In Miller v. Paul, 615 P.2d 615 (Alaska 1980), the Alaska Supreme Court shed some light on the balancing required between the attorney's right to compensation and the client's need for the file. The facts were as follows. Attorney Miller was retained by Mary Paul to represent her in the probate of her husband's estate and in prosecuting a wrongful death action. A written fee agreement was executed providing for a contingent fee for services in the wrongful death claim. Apparently due to a possible conflict of interest on Miller's part, Mary Paul terminated Miller's services. Miller then submitted a billing for his services rendered. Miller filed a notice of attorney's lien covering both a retaining lien on papers in his possession and a charging lien on any recovery ultimately received by Paul. Paul substituted counsel, McMurtray, who moved for an order requiring Miller to turn over the files to him. The superior court granted the motion, indicating that Miller was adequately protected by the charging lien. 615 P.2d at 617.

Paul contends that Miller's statutory and contractual liens must give way to an attorney's ethical duty not to prejudice a client's case by withholding access to relevant materials in the attorney's possession. Attorneys must conform to high ethical standards regardless of whether statutory rights permit contrary conduct. . . [A] question is presented as to whether ethical considerations require that a lawyer return the client's files. Paul had the right under the contract to fire her attorney without cause. An attorney should have the right to some protection, assuring payment of reasonable fees earned. A balancing of those interests is required in determining what security should be required for relinquishment of the attorney's retaining lien.
If the client does not initiate the withdrawal, or if there is just cause for the client to discharge the attorney, ethical considerations mandate return of the files. Even where the client terminates the relationship without just cause, the court must consider the value of the files to the client's case in determining the adequacy of the security to be requested. Economic duress may not be utilized to prevent a client from exercising the right to terminate the relationship with the attorney.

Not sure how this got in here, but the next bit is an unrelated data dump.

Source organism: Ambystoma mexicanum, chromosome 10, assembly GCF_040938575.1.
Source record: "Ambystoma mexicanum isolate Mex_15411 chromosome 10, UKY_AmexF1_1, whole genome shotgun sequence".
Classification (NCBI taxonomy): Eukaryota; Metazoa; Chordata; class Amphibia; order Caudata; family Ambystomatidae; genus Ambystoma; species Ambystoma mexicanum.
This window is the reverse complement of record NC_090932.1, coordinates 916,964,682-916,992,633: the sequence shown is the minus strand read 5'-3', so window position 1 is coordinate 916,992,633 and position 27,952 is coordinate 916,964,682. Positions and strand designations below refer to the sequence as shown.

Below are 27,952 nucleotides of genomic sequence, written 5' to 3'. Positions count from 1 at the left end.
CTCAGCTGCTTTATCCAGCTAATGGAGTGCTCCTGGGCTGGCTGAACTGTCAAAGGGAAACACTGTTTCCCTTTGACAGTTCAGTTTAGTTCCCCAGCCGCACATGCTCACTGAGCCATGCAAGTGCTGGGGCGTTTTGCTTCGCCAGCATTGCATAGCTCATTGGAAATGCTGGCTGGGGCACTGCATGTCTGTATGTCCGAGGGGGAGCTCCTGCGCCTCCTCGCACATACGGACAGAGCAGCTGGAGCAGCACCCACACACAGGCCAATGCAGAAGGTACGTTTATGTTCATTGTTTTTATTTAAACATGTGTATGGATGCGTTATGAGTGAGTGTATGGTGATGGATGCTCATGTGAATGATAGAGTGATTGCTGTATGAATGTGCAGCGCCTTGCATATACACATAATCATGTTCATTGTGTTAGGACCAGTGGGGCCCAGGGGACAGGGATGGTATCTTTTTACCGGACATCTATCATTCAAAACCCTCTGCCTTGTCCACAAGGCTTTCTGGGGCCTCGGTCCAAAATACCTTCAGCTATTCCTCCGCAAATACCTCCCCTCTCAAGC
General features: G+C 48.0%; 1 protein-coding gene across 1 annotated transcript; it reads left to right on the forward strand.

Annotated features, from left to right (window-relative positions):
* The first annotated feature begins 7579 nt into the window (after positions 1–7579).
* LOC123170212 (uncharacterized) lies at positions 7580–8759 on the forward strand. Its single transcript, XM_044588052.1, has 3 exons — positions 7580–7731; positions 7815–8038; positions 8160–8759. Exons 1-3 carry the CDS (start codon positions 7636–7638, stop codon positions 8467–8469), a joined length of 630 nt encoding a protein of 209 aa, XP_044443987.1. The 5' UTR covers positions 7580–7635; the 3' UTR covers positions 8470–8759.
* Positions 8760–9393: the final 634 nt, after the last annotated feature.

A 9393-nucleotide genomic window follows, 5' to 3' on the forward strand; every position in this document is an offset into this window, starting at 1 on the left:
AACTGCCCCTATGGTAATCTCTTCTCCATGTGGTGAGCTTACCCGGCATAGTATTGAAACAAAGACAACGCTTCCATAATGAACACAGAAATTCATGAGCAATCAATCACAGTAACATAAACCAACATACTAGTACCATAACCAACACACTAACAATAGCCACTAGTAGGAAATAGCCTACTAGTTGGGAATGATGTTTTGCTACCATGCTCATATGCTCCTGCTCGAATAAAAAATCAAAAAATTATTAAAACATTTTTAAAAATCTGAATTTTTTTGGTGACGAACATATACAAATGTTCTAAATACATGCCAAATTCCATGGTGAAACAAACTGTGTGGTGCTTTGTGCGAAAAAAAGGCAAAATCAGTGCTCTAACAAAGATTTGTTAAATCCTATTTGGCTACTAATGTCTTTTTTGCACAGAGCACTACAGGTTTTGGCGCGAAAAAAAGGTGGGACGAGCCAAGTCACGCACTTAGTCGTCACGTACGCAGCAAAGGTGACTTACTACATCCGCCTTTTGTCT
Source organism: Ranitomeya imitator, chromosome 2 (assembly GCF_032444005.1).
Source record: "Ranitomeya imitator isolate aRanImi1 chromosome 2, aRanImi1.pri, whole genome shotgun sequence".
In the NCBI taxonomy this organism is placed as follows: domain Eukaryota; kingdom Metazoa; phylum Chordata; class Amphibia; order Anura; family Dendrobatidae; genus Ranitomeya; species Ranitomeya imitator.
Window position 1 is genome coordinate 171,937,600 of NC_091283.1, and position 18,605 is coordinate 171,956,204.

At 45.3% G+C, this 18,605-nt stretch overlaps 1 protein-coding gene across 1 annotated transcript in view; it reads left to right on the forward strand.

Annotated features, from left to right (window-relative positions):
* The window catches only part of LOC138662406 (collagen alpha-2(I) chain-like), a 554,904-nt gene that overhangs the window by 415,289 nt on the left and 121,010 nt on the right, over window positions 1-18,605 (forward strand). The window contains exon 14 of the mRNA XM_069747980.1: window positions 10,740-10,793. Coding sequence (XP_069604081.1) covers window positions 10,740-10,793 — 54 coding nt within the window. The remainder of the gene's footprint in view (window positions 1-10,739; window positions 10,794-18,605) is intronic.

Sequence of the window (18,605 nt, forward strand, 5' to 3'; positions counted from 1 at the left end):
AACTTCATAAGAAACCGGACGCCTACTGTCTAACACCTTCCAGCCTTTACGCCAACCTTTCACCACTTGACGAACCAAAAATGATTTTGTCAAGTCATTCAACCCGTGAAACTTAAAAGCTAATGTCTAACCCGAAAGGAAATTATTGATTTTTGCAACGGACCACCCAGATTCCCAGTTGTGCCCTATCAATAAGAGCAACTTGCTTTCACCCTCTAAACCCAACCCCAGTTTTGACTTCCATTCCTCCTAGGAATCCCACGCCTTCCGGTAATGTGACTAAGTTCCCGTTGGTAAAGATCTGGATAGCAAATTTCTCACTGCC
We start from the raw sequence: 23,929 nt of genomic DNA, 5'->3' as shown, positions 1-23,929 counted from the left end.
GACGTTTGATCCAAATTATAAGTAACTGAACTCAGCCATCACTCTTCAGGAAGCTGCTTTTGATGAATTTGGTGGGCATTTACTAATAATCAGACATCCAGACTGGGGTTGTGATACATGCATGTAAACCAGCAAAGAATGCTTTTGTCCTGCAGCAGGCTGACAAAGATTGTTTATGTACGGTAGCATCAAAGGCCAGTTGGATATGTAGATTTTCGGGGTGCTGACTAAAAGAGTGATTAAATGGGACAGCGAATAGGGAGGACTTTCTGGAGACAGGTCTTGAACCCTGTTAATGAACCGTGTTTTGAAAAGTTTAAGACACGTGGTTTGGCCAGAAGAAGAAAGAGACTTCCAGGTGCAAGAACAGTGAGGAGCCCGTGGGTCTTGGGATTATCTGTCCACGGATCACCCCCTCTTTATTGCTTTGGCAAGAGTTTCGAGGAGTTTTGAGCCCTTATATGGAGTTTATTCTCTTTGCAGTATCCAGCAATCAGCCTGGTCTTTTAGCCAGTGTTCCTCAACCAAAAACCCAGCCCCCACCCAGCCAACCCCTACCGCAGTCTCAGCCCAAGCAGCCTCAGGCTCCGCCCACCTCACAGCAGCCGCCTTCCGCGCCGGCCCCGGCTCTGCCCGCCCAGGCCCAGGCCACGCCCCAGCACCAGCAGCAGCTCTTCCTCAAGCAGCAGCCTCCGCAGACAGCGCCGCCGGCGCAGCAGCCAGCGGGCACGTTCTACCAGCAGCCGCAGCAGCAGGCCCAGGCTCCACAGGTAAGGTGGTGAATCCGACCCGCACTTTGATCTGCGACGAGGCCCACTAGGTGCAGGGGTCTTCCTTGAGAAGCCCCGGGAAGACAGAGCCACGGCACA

Id. at 619-20.

The Committee recognizes that an attorney's right to assert a lien to secure payment of his or her right to a professional fee is primarily a question of law. While the court in Miller was not specifically concerned with copying charges, the considerations appear to be the same. The lawyer who has not been paid for his or her services is entitled to assert a lien against the file. However, the lawyer's interest in getting paid must be subordinate to the rights of the client. A lawyer may not prejudice a client's rights by withholding property of the client which is essential to the client's case.

In summary, the question of whether it is proper for a lawyer to refuse to return a client's file unless the client pays for the copying charges is fraught with potential conflicts. The circumstances in which this question will arise are typically when the relationship between the lawyer and client has ended. In that event, the interests of lawyer and client may be diverging. Regardless of the reason for the lawyer's discharge, the client's interests must be paramount. If the lawyer's fee agreement, expressly provides the client will pay copying charges, the Committee believes it is acceptable for the client to be charged for copying the file if it is to benefit the client's interests. However, the client should not be charged for photocopying the client's file if duplication is for the lawyer's benefit rather than the client's. Assuming the law permits a lawyer to assert a lien for fees, care must be taken to assure that imposition of the lien will not prejudice important rights or interests of the client. The client's interests must always be paramount.

Approved by the Alaska Bar Association Ethics Committee on September 7, 1995.

Adopted by the Board of Governors on October 20, 1995.